There are few things more daunting – or frustrating – than developing new pathways to learning. Don’t worry; it’s normal to feel overwhelmed when faced with any obstacle in challenging times. As adjustments are made to support remote working and alternative delivery, the occasional hiccup still arises when navigating new technologies. As you ease into the transition with remote learning, be patient with the process, ask for help, and have some fun as you test new platforms and modalities.
Check out these helpful tips from the Accessibility Services team.
- Mood and mindset matters. Timing and emotions are powerful influencers. If you approach a situation through a negative lens, you might not get a positive outcome. Block time off in your calendar during your most high-energy time of day. Alert your support system that you might need some help. Reduce any obstacles to ensure your temperament is upbeat: have a snack, take a nap, and drink some water before you tackle the task. Be flexible about the work but be diligent and consistent about the state you are in before you even begin.
- Practice makes perfect. A sure-fire way to overwhelm yourself is to take on too much at once. Start with one app and learn the features and benefits; it will take some repetition, so don’t stress if you don’t understand it entirely on day one.
- Find the best fit for you. Whether technology is interesting to you or not, you’ll be left out of the loop without that know-how. Try to find an option that may appeal to you more than the rest and start there.
TIP: To ease anxiety, jot down your thoughts about why technology intimidates you, and follow up afterwards to unpack how the app improved productivity, organization, or communications.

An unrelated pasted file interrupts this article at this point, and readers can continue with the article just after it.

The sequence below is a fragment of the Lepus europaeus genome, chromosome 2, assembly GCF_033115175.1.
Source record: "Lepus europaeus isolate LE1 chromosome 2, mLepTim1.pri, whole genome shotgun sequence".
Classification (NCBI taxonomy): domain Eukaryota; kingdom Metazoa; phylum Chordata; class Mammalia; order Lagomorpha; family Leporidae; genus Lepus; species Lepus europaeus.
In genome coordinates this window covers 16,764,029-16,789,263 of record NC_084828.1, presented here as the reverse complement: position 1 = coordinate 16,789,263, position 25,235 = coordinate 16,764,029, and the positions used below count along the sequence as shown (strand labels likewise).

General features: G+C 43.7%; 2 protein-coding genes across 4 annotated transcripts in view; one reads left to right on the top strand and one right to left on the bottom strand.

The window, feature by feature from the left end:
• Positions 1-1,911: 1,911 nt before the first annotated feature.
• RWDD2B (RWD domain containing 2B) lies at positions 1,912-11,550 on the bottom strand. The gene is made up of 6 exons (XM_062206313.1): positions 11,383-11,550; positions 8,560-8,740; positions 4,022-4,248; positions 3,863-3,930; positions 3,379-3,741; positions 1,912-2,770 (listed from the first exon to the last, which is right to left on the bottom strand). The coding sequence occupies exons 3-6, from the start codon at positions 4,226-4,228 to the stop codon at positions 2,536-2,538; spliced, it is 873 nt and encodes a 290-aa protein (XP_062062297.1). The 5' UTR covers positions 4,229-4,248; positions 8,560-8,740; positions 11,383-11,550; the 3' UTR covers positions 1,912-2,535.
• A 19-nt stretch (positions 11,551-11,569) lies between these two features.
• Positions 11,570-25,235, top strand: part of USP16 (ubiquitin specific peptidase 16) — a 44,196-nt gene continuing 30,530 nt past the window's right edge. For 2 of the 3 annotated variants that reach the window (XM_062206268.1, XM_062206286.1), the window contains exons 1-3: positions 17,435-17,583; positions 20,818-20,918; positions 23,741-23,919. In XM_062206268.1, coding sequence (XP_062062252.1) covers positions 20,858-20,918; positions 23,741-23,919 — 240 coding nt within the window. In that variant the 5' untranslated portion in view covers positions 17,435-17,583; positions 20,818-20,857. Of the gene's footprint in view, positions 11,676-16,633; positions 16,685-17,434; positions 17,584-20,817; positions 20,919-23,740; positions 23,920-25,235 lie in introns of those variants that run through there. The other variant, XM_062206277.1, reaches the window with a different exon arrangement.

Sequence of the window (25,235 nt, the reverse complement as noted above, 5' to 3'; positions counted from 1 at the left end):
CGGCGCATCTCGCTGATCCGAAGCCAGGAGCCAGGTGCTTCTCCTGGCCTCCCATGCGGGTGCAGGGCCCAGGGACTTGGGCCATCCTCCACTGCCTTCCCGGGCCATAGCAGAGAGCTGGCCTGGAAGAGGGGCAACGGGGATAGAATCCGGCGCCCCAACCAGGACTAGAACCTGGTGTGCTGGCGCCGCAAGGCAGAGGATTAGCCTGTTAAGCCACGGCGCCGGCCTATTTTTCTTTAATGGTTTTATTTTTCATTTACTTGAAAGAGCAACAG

- Be playful. Don’t let the fear of mistake-making keep you from learning about an alternative method. Engage your curiosity and play around with an app or explore your new phone, tablet or computer until you get comfortable with it. Establish little tasks and goals to test out features to avoid staring into the endless void of the blank screen.
TIP: Watch some videos on YouTube to get a better sense of the product before you even approach the device.
- Ask for help. Don’t let those burning questions go unanswered. Accessibility Services is available to support student development and answer your questions. There are many nifty ways of troubleshooting a problem, from Google to a screensharing session with an Assistive Technology Specialist.
- Practice self-care. Adhere to the age-old law of self-care: take a break! If you find yourself feeling mentally stagnant, shake things up with a little movement and some fresh air. Take a walk around the block, practice yoga, pause for some deep breaths. Think about what you have learned and examine the obstacles you were noticing or the emotions that you were experiencing. Most likely, you’ll return to the task feeling refreshed and reenergized.
TIP: Be sure to manage that work/life balance. Accessibility Experiential Learning Coordinator Jenn Mei recommends using use screen time management apps, and Accessibility Services Advisor Jeff Dineley suggests draping a blanket over your workstation at the end of each day. Out of sight, out of mind!
- Proceed with caution. Read terms and conditions carefully. When attempting something unfamiliar, be cautious and aware of any problems that may arise. Before providing any personal information or credit card details, check disclaimers, read the fine print and think critically about the situation.
- Be open to adaptation. Times have changed. We cannot expect to work and learn the same way we did before the pandemic. It may be necessary to reframe what productivity looks like and reevaluate our priorities.
- Don’t give up. Remember that technology is supposed to make our lives easier. It’s important to be accepting of the challenges that are to come and adapt as best we can. We are all in this together!
Learn more about Accessibility Services, and the technological supports available for students, staff and faculty here.